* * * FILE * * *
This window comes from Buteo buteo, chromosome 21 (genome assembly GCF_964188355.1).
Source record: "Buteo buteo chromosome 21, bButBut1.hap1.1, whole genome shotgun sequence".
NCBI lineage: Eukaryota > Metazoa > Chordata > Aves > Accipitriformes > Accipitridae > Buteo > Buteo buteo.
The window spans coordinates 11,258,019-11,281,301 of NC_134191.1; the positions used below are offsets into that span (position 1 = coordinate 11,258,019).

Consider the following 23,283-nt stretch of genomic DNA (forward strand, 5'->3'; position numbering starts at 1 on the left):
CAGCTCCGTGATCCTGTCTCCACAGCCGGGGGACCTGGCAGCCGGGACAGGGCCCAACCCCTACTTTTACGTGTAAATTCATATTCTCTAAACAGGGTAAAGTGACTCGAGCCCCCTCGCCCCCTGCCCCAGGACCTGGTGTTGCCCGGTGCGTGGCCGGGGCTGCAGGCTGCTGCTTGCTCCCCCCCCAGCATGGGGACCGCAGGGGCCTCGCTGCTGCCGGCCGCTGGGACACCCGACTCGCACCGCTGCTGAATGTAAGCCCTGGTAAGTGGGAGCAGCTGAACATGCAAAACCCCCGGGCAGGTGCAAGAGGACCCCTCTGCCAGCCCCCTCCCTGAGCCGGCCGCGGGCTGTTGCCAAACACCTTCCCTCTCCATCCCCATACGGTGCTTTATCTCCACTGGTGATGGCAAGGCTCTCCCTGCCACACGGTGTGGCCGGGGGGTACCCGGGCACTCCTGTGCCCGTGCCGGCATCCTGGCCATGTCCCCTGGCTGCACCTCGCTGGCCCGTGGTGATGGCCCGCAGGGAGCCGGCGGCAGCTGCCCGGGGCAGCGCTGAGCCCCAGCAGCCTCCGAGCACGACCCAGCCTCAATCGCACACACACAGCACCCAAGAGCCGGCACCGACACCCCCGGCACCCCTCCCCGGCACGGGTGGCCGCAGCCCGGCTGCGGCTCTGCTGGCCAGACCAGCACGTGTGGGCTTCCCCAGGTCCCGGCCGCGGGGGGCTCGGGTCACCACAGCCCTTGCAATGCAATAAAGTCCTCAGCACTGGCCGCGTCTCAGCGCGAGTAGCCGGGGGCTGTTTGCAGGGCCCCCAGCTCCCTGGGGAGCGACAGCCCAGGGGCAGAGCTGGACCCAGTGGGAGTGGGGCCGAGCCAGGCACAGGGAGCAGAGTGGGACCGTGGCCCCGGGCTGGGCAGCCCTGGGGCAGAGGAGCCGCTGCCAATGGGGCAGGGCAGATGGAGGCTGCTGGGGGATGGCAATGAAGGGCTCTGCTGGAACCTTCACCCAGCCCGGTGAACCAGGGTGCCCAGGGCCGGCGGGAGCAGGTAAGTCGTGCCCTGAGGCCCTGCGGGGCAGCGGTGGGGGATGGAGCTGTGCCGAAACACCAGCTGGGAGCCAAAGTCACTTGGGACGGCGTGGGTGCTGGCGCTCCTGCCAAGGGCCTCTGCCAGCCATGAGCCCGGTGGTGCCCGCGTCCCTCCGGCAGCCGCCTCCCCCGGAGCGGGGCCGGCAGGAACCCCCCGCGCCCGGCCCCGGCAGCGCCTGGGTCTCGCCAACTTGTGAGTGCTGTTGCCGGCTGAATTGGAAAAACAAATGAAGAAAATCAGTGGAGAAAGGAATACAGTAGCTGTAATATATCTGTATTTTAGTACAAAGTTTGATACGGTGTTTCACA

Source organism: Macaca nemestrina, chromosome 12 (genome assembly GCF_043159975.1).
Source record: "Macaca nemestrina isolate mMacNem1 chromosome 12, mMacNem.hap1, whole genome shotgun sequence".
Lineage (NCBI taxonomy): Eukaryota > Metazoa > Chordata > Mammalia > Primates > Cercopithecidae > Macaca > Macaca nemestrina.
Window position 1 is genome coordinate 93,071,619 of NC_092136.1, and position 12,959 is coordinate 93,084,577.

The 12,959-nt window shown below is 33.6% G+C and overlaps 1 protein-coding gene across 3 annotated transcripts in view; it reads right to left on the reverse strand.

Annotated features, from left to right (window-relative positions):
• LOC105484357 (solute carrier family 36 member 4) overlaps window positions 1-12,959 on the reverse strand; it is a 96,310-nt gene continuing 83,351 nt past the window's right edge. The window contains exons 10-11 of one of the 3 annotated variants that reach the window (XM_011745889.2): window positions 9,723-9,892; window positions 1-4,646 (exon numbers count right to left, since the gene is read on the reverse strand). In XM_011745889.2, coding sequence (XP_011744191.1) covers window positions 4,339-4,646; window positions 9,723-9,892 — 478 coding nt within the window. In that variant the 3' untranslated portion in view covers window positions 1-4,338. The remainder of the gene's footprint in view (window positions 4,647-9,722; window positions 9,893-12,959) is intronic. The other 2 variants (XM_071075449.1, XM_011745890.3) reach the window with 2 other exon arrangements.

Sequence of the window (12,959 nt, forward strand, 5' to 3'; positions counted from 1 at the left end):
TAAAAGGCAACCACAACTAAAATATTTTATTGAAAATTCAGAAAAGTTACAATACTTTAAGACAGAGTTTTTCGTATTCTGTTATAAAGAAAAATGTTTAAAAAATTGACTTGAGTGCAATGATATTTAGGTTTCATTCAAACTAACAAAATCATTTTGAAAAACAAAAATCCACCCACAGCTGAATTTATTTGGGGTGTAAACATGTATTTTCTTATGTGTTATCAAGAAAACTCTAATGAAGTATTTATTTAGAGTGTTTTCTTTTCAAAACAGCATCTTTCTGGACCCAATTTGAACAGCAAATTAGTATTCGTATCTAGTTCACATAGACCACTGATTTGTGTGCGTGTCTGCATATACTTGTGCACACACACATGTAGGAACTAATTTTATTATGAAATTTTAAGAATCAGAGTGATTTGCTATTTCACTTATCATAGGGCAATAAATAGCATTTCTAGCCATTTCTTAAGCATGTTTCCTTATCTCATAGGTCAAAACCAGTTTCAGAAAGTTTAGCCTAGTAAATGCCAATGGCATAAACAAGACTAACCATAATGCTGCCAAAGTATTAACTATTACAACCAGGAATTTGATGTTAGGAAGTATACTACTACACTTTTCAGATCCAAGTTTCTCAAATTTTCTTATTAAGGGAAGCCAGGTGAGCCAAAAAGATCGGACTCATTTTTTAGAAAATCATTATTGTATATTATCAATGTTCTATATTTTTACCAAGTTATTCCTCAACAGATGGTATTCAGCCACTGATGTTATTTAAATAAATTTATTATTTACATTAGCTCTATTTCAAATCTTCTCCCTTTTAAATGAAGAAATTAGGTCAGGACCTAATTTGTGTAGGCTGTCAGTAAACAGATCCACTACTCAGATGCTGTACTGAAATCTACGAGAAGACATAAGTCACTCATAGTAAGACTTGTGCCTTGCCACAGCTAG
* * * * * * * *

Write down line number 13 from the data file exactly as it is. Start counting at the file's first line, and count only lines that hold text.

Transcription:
• LOC105484357 (solute carrier family 36 member 4) overlaps window positions 1-12,959 on the reverse strand; it is a 96,310-nt gene continuing 83,351 nt past the window's right edge. The window contains exons 10-11 of one of the 3 annotated variants that reach the window (XM_011745889.2): window positions 9,723-9,892; window positions 1-4,646 (exon numbers count right to left, since the gene is read on the reverse strand). In XM_011745889.2, coding sequence (XP_011744191.1) covers window positions 4,339-4,646; window positions 9,723-9,892 — 478 coding nt within the window. In that variant the 3' untranslated portion in view covers window positions 1-4,338. The remainder of the gene's footprint in view (window positions 4,647-9,722; window positions 9,893-12,959) is intronic. The other 2 variants (XM_071075449.1, XM_011745890.3) reach the window with 2 other exon arrangements.